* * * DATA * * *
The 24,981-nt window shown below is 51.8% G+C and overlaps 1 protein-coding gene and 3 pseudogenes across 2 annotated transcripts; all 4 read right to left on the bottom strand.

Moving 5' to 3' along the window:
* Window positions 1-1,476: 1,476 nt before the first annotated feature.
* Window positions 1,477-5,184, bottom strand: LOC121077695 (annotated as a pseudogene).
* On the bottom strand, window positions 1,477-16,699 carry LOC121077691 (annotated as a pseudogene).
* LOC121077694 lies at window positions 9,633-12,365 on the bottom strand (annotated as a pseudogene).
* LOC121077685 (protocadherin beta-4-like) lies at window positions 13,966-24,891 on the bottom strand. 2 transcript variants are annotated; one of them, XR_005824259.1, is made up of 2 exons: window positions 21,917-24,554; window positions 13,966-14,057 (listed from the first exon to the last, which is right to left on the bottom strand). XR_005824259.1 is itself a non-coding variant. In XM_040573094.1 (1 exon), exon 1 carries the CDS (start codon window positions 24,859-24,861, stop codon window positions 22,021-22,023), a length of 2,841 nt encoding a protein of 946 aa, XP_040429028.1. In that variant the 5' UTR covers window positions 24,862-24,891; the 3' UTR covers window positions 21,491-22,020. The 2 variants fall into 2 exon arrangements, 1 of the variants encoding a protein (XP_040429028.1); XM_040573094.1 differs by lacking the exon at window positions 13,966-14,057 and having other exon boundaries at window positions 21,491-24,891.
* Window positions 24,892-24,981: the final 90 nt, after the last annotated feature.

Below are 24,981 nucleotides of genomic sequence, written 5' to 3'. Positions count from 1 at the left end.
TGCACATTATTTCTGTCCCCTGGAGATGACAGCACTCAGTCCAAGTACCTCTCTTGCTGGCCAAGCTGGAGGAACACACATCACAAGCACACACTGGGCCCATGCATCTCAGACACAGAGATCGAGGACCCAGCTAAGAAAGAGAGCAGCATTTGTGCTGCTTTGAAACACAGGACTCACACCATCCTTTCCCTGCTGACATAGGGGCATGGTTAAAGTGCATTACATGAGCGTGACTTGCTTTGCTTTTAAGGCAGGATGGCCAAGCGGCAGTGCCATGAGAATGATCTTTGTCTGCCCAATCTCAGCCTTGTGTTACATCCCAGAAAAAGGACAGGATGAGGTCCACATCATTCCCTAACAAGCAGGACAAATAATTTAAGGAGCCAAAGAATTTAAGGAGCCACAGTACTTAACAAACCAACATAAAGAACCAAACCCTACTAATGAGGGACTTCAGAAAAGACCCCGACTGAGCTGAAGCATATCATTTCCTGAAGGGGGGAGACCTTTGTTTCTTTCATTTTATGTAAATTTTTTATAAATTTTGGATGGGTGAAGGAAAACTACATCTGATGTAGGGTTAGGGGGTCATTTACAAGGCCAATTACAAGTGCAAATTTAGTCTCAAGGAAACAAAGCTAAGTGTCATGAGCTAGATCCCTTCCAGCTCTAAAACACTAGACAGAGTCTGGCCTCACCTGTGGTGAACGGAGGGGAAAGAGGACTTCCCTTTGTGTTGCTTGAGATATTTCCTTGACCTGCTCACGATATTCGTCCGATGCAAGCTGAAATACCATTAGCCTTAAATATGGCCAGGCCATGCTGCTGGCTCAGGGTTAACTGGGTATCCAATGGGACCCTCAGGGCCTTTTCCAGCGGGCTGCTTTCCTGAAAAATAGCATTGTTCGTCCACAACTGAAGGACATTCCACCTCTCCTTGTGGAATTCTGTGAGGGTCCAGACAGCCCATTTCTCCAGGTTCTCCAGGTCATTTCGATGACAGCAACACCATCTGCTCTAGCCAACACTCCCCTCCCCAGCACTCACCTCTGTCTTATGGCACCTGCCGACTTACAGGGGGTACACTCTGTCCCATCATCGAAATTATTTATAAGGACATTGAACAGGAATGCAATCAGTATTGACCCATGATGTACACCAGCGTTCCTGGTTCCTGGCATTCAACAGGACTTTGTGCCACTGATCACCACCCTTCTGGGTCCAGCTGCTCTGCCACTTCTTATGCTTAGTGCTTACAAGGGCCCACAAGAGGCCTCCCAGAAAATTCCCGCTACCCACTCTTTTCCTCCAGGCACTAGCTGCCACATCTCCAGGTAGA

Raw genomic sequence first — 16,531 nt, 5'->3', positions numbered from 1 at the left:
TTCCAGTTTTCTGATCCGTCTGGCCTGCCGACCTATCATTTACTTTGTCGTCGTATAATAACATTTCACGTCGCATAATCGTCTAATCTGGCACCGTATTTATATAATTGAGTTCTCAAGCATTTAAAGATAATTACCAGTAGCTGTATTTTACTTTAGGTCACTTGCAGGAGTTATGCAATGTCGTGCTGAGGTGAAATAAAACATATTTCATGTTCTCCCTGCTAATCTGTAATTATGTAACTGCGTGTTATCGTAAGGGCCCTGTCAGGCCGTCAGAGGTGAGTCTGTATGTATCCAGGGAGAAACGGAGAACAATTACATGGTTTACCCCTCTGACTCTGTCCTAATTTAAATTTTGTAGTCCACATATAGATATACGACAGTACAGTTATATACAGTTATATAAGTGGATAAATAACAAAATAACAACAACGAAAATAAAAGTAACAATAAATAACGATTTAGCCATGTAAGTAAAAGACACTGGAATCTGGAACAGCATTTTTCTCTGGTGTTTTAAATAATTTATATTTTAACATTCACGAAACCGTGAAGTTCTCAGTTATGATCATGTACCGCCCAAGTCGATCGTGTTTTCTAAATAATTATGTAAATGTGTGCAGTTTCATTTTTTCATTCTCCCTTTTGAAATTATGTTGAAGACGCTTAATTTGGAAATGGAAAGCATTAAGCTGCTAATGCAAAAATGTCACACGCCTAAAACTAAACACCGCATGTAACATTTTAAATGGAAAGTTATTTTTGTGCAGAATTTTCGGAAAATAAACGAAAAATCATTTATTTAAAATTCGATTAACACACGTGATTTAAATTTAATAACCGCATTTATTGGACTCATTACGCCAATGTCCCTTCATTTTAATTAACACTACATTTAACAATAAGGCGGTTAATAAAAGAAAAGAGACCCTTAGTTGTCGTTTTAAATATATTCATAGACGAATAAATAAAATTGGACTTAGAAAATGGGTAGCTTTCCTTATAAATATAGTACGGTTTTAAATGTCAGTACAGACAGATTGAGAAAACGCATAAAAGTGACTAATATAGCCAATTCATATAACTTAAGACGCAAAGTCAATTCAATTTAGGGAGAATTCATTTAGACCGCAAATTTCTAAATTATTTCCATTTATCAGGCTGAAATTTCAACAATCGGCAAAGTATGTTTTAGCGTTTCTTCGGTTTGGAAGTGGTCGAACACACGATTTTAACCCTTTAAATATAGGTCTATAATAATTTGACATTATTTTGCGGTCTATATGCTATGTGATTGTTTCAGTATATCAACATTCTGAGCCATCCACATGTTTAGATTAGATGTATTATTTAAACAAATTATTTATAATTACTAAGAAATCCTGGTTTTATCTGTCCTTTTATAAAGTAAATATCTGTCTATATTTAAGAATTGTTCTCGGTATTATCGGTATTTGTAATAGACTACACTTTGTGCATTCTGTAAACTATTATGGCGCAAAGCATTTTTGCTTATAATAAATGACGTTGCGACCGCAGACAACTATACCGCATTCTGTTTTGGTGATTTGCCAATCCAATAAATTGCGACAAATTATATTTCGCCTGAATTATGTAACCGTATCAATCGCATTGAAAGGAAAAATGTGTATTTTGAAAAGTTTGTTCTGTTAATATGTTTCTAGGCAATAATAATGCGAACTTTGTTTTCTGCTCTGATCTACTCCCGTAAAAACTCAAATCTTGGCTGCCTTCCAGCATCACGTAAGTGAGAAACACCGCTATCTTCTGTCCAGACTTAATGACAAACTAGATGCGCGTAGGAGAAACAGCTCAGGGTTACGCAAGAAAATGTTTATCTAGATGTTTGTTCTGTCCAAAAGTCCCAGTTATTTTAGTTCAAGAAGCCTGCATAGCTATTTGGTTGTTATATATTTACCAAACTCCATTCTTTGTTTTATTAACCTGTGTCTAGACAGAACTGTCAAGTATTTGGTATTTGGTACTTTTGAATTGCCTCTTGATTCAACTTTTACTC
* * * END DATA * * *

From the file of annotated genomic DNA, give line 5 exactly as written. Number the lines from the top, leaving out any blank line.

* On the bottom strand, window positions 1,477-16,699 carry LOC121077691 (annotated as a pseudogene).